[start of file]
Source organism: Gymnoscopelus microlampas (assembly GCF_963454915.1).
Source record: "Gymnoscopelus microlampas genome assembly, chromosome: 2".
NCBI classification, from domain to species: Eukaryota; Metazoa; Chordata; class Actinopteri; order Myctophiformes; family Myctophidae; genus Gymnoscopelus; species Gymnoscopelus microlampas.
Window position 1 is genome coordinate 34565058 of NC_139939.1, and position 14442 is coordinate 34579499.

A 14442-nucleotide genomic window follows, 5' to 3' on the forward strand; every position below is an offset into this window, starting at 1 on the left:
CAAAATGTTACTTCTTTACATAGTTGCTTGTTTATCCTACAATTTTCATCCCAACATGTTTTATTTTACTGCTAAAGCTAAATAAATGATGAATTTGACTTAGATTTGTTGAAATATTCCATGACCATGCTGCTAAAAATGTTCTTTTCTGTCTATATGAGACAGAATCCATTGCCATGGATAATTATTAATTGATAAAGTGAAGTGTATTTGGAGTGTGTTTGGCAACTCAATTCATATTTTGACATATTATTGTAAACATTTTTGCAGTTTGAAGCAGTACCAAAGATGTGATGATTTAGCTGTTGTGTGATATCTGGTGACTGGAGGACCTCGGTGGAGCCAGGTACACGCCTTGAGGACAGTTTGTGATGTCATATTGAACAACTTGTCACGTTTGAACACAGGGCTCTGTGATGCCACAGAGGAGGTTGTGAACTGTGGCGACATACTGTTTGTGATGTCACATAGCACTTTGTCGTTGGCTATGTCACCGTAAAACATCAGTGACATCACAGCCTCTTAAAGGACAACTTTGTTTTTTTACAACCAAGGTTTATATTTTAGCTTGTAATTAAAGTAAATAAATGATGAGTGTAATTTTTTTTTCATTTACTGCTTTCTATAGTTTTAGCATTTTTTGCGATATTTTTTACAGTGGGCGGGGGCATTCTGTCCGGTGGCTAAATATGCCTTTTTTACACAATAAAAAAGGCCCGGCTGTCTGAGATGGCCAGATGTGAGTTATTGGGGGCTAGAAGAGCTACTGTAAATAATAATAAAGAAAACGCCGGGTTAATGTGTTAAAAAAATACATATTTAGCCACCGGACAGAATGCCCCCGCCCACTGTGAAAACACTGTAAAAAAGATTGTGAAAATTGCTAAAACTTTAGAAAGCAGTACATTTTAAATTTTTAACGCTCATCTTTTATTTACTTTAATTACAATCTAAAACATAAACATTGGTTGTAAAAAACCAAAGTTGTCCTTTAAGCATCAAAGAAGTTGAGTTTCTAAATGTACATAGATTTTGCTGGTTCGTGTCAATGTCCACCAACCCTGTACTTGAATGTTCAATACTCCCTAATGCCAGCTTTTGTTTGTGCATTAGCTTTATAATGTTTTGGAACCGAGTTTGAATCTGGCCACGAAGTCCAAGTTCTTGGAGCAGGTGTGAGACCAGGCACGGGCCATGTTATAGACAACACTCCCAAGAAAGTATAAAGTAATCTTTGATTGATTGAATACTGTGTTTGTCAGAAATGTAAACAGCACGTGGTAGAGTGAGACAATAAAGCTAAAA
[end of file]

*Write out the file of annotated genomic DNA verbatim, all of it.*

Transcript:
Source organism: Gymnoscopelus microlampas (assembly GCF_963454915.1).
Source record: "Gymnoscopelus microlampas genome assembly, chromosome: 2".
NCBI classification, from domain to species: Eukaryota; Metazoa; Chordata; class Actinopteri; order Myctophiformes; family Myctophidae; genus Gymnoscopelus; species Gymnoscopelus microlampas.
Window position 1 is genome coordinate 34565058 of NC_139939.1, and position 14442 is coordinate 34579499.

A 14442-nucleotide genomic window follows, 5' to 3' on the forward strand; every position below is an offset into this window, starting at 1 on the left:
CAAAATGTTACTTCTTTACATAGTTGCTTGTTTATCCTACAATTTTCATCCCAACATGTTTTATTTTACTGCTAAAGCTAAATAAATGATGAATTTGACTTAGATTTGTTGAAATATTCCATGACCATGCTGCTAAAAATGTTCTTTTCTGTCTATATGAGACAGAATCCATTGCCATGGATAATTATTAATTGATAAAGTGAAGTGTATTTGGAGTGTGTTTGGCAACTCAATTCATATTTTGACATATTATTGTAAACATTTTTGCAGTTTGAAGCAGTACCAAAGATGTGATGATTTAGCTGTTGTGTGATATCTGGTGACTGGAGGACCTCGGTGGAGCCAGGTACACGCCTTGAGGACAGTTTGTGATGTCATATTGAACAACTTGTCACGTTTGAACACAGGGCTCTGTGATGCCACAGAGGAGGTTGTGAACTGTGGCGACATACTGTTTGTGATGTCACATAGCACTTTGTCGTTGGCTATGTCACCGTAAAACATCAGTGACATCACAGCCTCTTAAAGGACAACTTTGTTTTTTTACAACCAAGGTTTATATTTTAGCTTGTAATTAAAGTAAATAAATGATGAGTGTAATTTTTTTTTCATTTACTGCTTTCTATAGTTTTAGCATTTTTTGCGATATTTTTTACAGTGGGCGGGGGCATTCTGTCCGGTGGCTAAATATGCCTTTTTTACACAATAAAAAAGGCCCGGCTGTCTGAGATGGCCAGATGTGAGTTATTGGGGGCTAGAAGAGCTACTGTAAATAATAATAAAGAAAACGCCGGGTTAATGTGTTAAAAAAATACATATTTAGCCACCGGACAGAATGCCCCCGCCCACTGTGAAAACACTGTAAAAAAGATTGTGAAAATTGCTAAAACTTTAGAAAGCAGTACATTTTAAATTTTTAACGCTCATCTTTTATTTACTTTAATTACAATCTAAAACATAAACATTGGTTGTAAAAAACCAAAGTTGTCCTTTAAGCATCAAAGAAGTTGAGTTTCTAAATGTACATAGATTTTGCTGGTTCGTGTCAATGTCCACCAACCCTGTACTTGAATGTTCAATACTCCCTAATGCCAGCTTTTGTTTGTGCATTAGCTTTATAATGTTTTGGAACCGAGTTTGAATCTGGCCACGAAGTCCAAGTTCTTGGAGCAGGTGTGAGACCAGGCACGGGCCATGTTATAGACAACACTCCCAAGAAAGTATAAAGTAATCTTTGATTGATTGAATACTGTGTTTGTCAGAAATGTAAACAGCACGTGGTAGAGTGAGACAATAAAGCTAAAA